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If the implementation of an inlined function is placed everywhere that the function is called in the code, and this saves two branch steps, shouldn't a programmer try to inline every function if they do not have to worry about space ?

To be more specific, I would think that executing the function body immediately would always be faster than branching to the function body, executing the function body, and branching back to where the function call was made.

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Two words: Cache, Recursion (and before you flame me, this is a comment, not an answer) –  kfsone Oct 5 '13 at 20:50
You're confusing some things here. A function call is not branching. Either way, decades of brilliant engineers' brainpower has gone into optimizing both branch predictors and function calls in hardware. These days, you are very likely to make performance worse if you try to outsmart this elaborate system. –  us2012 Oct 5 '13 at 20:50
Compilers can do that for you (if you ask for it), it's called auto-inlining. –  user2802841 Oct 5 '13 at 20:53
@KacyRaye I think the generally accepted defintion of a branch ( en.wikipedia.org/wiki/Branch_(computer_science) ) is that the execution flow actually splits into multiple possibilities at that point. A function call can be considered a special case of a jump, but not really a branch. –  us2012 Oct 5 '13 at 21:05
@KacyRaye: it has been explained, perhaps not clearly enough. The code with all functions inlined is bigger. Therefore it occupies more cache space, and crucially it evicts more other code from cache. A cache miss is much more expensive than a jump, so it is by no means a guaranteed win to increase code size in order to reduce the number of jumps. Optimizing compilers use a better (and more complex) strategy than just, "inline everything possible". –  Steve Jessop Oct 5 '13 at 22:12

3 Answers 3

up vote 4 down vote accepted

shouldn't a programmer try to inline every function if they do not have to worry about space ?

Yes. But in most real world applications, you do have to worry about space. Programs and data which take up less space are (generally speaking) faster. Read about cache misses. Of course, programs which execute fewer instructions are also (generally speaking) faster, which is why we inline. These two ideas are in direct conflict, and so a balance must be met. It is usually best to leave this balancing act up to the compiler.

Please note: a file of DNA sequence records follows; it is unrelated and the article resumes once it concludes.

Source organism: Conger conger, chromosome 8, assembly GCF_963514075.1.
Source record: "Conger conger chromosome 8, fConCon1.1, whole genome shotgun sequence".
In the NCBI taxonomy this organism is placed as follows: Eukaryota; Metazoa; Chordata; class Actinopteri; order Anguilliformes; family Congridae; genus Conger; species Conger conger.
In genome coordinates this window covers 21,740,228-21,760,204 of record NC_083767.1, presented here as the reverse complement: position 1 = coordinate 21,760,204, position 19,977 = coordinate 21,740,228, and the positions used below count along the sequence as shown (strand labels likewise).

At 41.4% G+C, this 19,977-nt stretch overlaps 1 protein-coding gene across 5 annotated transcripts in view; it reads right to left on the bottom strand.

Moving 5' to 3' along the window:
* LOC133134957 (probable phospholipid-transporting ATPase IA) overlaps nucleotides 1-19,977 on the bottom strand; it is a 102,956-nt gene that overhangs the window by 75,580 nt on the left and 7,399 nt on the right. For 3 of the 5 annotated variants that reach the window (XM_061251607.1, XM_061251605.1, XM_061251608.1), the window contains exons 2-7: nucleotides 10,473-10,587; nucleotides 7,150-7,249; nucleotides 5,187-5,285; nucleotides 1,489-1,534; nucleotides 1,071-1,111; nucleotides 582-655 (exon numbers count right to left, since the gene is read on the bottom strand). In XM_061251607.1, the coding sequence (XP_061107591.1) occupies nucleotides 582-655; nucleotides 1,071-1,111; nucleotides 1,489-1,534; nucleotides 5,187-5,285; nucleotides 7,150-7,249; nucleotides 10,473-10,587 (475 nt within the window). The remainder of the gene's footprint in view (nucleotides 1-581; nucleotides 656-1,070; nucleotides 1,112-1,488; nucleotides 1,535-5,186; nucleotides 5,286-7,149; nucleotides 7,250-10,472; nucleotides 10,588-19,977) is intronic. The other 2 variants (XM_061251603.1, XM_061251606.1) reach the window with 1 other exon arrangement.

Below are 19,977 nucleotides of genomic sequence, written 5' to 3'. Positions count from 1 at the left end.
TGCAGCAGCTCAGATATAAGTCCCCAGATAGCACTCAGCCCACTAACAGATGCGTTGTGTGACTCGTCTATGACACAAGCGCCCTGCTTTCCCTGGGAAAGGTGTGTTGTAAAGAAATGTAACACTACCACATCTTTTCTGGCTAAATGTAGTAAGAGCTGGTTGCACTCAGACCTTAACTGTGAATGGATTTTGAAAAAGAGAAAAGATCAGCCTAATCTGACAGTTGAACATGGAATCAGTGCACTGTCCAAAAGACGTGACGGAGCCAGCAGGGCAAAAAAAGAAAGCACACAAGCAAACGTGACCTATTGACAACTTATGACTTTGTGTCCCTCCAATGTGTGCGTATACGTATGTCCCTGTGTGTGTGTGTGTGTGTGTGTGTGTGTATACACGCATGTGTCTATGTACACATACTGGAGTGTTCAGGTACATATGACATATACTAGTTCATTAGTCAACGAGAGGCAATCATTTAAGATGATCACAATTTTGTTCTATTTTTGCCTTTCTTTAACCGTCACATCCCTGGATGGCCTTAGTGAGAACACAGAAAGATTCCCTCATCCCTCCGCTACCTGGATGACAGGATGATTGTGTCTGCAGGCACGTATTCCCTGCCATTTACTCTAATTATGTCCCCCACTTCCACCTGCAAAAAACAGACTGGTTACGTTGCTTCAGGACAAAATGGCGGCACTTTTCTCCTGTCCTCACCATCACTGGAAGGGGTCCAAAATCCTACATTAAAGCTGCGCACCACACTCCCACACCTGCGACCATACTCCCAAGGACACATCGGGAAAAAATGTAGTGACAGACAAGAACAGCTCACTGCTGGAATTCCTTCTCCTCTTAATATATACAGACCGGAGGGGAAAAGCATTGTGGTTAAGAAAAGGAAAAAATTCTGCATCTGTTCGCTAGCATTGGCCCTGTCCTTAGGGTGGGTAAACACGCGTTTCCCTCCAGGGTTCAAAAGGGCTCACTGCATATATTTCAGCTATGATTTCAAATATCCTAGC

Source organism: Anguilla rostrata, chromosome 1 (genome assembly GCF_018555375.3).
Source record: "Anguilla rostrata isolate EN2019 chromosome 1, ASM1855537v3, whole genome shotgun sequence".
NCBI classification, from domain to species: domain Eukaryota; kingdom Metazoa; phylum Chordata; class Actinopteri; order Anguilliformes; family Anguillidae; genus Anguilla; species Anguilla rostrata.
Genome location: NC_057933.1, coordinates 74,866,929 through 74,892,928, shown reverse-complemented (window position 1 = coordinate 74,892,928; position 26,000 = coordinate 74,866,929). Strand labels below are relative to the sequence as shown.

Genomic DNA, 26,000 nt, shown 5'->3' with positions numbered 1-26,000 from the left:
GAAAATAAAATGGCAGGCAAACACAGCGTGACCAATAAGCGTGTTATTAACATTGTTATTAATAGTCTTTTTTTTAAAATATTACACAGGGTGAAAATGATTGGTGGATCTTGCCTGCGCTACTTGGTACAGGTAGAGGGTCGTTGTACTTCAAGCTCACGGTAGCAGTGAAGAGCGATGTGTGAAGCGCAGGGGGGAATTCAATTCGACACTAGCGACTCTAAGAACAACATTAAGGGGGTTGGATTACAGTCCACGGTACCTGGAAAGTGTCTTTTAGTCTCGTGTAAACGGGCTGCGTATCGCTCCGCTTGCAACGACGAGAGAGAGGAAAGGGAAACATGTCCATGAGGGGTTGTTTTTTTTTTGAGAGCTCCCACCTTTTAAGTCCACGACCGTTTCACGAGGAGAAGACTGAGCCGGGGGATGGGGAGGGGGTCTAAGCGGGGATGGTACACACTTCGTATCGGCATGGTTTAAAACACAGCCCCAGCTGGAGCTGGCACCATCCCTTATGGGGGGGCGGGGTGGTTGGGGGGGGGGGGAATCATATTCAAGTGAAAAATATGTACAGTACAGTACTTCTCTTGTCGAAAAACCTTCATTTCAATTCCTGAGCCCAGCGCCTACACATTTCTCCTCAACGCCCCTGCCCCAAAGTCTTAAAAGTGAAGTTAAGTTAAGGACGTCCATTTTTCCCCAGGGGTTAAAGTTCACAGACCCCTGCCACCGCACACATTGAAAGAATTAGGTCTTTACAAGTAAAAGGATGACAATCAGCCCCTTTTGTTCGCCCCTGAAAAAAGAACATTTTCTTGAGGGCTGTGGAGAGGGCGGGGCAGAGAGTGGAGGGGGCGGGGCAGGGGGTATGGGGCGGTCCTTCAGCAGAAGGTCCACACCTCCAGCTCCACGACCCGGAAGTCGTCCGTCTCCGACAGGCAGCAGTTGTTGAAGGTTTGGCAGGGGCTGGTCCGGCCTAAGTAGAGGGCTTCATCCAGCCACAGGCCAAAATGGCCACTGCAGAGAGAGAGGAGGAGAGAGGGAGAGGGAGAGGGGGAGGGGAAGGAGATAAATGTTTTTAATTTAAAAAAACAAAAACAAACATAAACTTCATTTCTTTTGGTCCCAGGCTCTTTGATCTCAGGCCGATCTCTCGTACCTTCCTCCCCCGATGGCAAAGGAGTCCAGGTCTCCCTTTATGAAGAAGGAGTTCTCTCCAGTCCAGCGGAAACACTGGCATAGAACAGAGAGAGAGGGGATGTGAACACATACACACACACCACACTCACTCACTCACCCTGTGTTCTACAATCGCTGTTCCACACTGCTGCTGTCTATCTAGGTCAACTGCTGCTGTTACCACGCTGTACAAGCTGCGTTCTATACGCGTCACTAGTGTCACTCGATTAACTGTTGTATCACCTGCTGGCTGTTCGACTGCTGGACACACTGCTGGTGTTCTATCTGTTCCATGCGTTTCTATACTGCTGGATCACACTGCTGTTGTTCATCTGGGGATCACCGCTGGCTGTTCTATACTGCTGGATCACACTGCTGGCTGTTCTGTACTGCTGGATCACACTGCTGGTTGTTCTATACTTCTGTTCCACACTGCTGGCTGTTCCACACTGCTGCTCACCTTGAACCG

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No. One of the benefits of functions is to make code reusable. If a programmer inlines all his functions then the code base increases and maintenance increases. If the compiler chooses to inline the functions later for the sake of speed or efficiency this doesn't impact on the maintenance aspect, and retains the readability of the original code.

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I've never heard of maintenance when it comes to the code. Not that I don't believe you, but can you slightly elaborate on that a bit more? If the maintenance increases, does the time your program take to execute increase? –  Kacy Raye Oct 5 '13 at 20:57
Maintenance: any occasion when code changes are required. This could be for bug fixes, spec changes, or any other reason. –  Mike W Oct 5 '13 at 21:11
I don't believe the OP is referring to manual inlining in the source code (except as far as adding the inline specifier to function definitions, but that doesn't affect maintainability). –  Benjamin Lindley Oct 5 '13 at 22:08
The point is that in order to inline every function, every function that's called from a translation unit must be visible in its entirety in that translation unit. So when you make even the most trivial change to the code in that function you have to recompile every translation unit that uses that function. Separating interface from implementation is a good thing: it means you don't have to recompile the world when you make a trivial change. inline is an optimization that works against granularity and, hence, maintainability. Unless it has a clear benefit, it just makes coding harder. –  Pete Becker Oct 6 '13 at 12:23

Adding to the above comments the inline functions are loaded at the start of your program which gives u idea that if all inlined then load becomes heavy on compiler which becomes bad on programmer side

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